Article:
• A statistical study of defect maps of large area VLSI IC's

    Page(s): 249 - 256
    Save to Project icon | Request Permissions | Click to expandQuick Abstract | PDF file iconPDF (790 KB)  

    Defect maps of 57 wafers containing large area VLSI IC's were analyzed in order to find a good match between the empirical distribution of defects and a theoretical model. Our main result is that the commonly employed models, most notably, the large area clustering negative binomial distribution, do not provide a sufficiently good match for these large area IC's. Only the recently proposed medium size clustering model is close enough to the empirical distribution. An even better match can be obtained either by combining two theoretical distributions or by a "censoring" procedure in which the worst chips are ignored. Another goal of the study was to find out whether certain portions of either the chip or the wafer had more defects than the others.<> View full abstract»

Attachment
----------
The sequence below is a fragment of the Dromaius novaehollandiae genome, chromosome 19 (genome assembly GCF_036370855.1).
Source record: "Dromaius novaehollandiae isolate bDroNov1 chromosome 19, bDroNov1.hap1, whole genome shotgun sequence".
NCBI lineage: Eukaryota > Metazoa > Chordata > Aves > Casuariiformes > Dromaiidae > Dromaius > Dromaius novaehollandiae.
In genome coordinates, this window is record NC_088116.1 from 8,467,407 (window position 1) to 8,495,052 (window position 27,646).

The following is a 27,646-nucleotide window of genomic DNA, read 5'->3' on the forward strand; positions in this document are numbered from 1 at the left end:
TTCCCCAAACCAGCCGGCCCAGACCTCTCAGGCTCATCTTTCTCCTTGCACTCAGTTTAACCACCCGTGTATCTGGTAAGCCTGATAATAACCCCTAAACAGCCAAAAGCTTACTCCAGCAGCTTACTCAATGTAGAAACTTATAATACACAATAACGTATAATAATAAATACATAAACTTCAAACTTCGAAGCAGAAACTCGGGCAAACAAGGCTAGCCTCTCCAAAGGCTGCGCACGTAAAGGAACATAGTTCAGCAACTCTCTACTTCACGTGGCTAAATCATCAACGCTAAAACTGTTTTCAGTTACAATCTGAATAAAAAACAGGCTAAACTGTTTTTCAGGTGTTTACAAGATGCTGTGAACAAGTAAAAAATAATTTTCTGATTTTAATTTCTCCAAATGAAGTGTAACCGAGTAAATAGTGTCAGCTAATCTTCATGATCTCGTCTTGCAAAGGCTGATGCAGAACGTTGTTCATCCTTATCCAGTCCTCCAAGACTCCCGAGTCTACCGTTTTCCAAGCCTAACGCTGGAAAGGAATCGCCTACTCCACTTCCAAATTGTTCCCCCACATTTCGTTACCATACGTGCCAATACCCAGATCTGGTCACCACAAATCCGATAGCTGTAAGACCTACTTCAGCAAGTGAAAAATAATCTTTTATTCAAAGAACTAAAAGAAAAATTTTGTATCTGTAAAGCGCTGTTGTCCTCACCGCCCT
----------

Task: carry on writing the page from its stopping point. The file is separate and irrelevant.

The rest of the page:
Full text access may be available. Click article title to sign in or learn about subscription options.
  • On concurrent error location and correction of FFT networks

    Page(s): 257 - 260
    Save to Project icon | Request Permissions | Click to expandQuick Abstract | PDF file iconPDF (415 KB)  

    Fault tolerance has been one of the major issues for the VLSI based FFT networks. In this paper, two efficient approaches for concurrent error location and correction of FFT networks are proposed. Using our approach, a faulty component can be located at an additional try followed by log/sub 2/m comparisons of m corrupted outputs. An error can also be corrected, once it is detected, at a small modification of basic module with an additional try. Moreover, our approaches are general in the sense that they can be implemented with any concurrent error detection scheme employing a checksum approach for FFT networks.<> View full abstract»

    Full text access may be available. Click article title to sign in or learn about subscription options.
  • Low power design using double edge triggered flip-flops

    Page(s): 261 - 265
    Save to Project icon | Request Permissions | Click to expandQuick Abstract | PDF file iconPDF (570 KB)